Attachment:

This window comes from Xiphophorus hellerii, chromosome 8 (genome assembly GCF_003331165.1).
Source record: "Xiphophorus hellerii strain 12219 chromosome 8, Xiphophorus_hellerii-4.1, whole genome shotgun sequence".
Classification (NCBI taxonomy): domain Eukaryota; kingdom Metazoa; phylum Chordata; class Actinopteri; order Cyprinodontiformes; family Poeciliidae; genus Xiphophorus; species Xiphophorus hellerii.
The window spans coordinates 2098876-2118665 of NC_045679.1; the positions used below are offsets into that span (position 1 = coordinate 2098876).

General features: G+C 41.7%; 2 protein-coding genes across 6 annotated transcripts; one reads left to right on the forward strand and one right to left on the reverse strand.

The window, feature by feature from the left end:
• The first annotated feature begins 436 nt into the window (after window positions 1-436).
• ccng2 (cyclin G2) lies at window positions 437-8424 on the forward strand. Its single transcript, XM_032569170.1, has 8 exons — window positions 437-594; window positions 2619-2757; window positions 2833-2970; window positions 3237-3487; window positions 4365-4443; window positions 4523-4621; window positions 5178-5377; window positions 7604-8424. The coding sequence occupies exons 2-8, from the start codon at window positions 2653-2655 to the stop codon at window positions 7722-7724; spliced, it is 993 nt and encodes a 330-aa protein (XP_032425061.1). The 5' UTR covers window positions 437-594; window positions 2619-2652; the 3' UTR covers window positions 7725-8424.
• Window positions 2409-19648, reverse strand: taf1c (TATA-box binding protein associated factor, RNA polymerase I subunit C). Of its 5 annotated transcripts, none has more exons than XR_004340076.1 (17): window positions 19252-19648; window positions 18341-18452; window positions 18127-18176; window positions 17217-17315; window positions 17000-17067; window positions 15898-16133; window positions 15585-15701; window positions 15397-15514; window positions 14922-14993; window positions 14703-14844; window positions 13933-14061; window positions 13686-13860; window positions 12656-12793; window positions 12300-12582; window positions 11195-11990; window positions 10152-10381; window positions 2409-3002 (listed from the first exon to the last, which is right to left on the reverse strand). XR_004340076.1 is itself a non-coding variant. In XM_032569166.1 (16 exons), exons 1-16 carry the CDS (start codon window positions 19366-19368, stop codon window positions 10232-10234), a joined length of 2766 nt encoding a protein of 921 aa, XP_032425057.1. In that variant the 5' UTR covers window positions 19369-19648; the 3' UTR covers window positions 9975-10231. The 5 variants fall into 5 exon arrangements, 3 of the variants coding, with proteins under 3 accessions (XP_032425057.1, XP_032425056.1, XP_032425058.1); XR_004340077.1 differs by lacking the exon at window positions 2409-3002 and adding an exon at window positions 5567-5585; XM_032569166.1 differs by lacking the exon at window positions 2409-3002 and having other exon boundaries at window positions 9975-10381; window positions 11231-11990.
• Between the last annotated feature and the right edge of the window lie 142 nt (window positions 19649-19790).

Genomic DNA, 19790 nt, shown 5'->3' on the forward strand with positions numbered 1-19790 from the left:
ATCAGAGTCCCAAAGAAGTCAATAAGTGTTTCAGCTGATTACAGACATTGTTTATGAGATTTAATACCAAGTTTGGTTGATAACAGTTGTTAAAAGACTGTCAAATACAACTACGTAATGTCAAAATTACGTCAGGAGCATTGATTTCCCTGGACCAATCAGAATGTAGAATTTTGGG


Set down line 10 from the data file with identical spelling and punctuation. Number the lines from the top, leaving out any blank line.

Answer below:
• Between the last annotated feature and the right edge of the window lie 142 nt (window positions 19649-19790).